Their intention was to essentially eavesdrop on the marine life passing through the coastal waters between the eastern tip of Long Island and the Cape May inlet of New Jersey in order to improve their conservation strategies.
Since being deployed, the buoy has detected multiple vocalisations. The first occurred on Monday, July 4, but the most recent whale voices came through just yesterday on July 28. And these vocalisations aren’t coming from just any whale — they are coming from a fin whale.
The fin whale is the second largest animal on the entire planet. It is second only to the blue whale.
Fin whale populations were hit hard for a significant portion of the 20th century. According to the World Wildlife Foundation, almost 750,000 fin whales were killed in the Southern Hemisphere from 1904 to 1979. Today, the species is elusive so their status in much of the world remains unknown. But scientists do know that the whales are easily injured or killed by ship strikes. They also often become entangled in fishing gear.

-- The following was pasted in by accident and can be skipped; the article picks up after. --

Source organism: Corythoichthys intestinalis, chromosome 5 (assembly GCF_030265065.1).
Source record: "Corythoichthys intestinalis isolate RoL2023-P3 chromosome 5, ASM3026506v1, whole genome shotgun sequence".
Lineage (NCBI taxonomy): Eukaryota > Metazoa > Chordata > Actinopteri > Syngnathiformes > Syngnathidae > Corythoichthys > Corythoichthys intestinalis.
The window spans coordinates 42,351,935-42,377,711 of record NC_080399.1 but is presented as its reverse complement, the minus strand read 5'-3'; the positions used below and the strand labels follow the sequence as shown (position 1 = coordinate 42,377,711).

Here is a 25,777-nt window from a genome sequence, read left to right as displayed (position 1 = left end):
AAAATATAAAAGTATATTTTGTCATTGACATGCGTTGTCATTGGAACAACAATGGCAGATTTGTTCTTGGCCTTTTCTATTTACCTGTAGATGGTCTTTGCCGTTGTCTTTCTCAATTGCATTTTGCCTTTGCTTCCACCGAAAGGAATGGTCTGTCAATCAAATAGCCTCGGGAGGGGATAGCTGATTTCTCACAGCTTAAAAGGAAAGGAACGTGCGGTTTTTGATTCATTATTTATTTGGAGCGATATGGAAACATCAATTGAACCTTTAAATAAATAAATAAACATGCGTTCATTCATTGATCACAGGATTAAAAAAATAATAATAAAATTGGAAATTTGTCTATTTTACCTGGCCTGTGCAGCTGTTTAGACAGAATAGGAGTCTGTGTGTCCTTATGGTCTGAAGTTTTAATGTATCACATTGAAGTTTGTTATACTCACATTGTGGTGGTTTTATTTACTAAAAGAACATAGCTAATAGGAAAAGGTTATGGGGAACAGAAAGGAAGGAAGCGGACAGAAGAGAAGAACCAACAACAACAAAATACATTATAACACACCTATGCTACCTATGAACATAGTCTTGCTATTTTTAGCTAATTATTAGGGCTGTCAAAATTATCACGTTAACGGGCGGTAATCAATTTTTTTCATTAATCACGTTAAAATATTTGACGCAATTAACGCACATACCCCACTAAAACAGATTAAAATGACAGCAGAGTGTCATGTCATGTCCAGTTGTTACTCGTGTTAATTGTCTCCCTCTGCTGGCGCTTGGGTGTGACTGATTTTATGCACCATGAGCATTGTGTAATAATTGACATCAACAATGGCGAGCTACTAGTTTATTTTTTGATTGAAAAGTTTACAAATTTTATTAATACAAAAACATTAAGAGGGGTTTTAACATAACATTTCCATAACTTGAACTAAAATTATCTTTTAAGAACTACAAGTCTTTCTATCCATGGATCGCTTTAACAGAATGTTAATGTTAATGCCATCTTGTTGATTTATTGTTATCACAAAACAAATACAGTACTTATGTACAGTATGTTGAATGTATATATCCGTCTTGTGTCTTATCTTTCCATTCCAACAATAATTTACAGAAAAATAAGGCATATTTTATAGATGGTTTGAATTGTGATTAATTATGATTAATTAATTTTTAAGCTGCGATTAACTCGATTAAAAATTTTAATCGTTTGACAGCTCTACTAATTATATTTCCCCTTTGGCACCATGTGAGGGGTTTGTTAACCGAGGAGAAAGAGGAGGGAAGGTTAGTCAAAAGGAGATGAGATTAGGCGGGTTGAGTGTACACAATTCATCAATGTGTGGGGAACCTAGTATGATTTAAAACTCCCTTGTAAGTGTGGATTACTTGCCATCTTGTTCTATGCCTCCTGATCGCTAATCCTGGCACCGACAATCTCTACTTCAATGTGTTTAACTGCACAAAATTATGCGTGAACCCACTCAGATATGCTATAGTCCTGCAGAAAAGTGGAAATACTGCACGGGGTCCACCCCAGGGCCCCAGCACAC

Fin whales can reach up to 70 feet in length and can weigh up to 70 tons. They are characterised by their pointed snout, a streamlined shape, a distinct ridge along their back behind the dorsal fin, and a bright white line under their lower jaw.
Dr. Howard Rosenbaum, Director of WCS’s Ocean Giants Program and co-lead of the WCS New York Aquarium-WHOI project, hopes that scientists will be able to better understand what these whales are doing in New York’s waters because this could lead to improved conservation strategies in the future.
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